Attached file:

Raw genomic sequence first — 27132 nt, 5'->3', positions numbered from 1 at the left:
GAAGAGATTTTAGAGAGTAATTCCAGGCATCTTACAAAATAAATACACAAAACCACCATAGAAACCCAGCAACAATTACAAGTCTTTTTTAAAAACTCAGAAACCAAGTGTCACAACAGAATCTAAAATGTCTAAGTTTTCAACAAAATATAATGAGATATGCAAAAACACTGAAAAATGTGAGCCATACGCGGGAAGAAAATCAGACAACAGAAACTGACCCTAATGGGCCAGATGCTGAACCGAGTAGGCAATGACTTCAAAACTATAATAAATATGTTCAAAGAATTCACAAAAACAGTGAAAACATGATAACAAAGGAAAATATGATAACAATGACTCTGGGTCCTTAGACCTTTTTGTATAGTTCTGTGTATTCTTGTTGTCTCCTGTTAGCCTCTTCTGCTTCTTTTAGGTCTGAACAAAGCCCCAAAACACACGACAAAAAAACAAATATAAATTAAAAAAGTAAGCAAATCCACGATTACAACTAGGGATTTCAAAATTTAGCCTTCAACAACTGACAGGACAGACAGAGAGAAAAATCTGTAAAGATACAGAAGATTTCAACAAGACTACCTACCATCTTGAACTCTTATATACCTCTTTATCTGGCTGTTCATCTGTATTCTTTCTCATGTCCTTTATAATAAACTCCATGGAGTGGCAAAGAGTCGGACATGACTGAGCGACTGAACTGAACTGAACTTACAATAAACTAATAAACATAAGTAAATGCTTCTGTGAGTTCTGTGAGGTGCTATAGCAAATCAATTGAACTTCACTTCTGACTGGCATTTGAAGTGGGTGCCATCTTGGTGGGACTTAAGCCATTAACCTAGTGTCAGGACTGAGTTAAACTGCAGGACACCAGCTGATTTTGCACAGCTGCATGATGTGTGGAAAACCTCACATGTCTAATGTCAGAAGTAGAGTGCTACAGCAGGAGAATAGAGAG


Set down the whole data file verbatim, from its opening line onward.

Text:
Raw genomic sequence first — 27132 nt, 5'->3', positions numbered from 1 at the left:
GAAGAGATTTTAGAGAGTAATTCCAGGCATCTTACAAAATAAATACACAAAACCACCATAGAAACCCAGCAACAATTACAAGTCTTTTTTAAAAACTCAGAAACCAAGTGTCACAACAGAATCTAAAATGTCTAAGTTTTCAACAAAATATAATGAGATATGCAAAAACACTGAAAAATGTGAGCCATACGCGGGAAGAAAATCAGACAACAGAAACTGACCCTAATGGGCCAGATGCTGAACCGAGTAGGCAATGACTTCAAAACTATAATAAATATGTTCAAAGAATTCACAAAAACAGTGAAAACATGATAACAAAGGAAAATATGATAACAATGACTCTGGGTCCTTAGACCTTTTTGTATAGTTCTGTGTATTCTTGTTGTCTCCTGTTAGCCTCTTCTGCTTCTTTTAGGTCTGAACAAAGCCCCAAAACACACGACAAAAAAACAAATATAAATTAAAAAAGTAAGCAAATCCACGATTACAACTAGGGATTTCAAAATTTAGCCTTCAACAACTGACAGGACAGACAGAGAGAAAAATCTGTAAAGATACAGAAGATTTCAACAAGACTACCTACCATCTTGAACTCTTATATACCTCTTTATCTGGCTGTTCATCTGTATTCTTTCTCATGTCCTTTATAATAAACTCCATGGAGTGGCAAAGAGTCGGACATGACTGAGCGACTGAACTGAACTGAACTTACAATAAACTAATAAACATAAGTAAATGCTTCTGTGAGTTCTGTGAGGTGCTATAGCAAATCAATTGAACTTCACTTCTGACTGGCATTTGAAGTGGGTGCCATCTTGGTGGGACTTAAGCCATTAACCTAGTGTCAGGACTGAGTTAAACTGCAGGACACCAGCTGATTTTGCACAGCTGCATGATGTGTGGAAAACCTCACATGTCTAATGTCAGAAGTAGAGTGCTACAGCAGGAGAATAGAGAG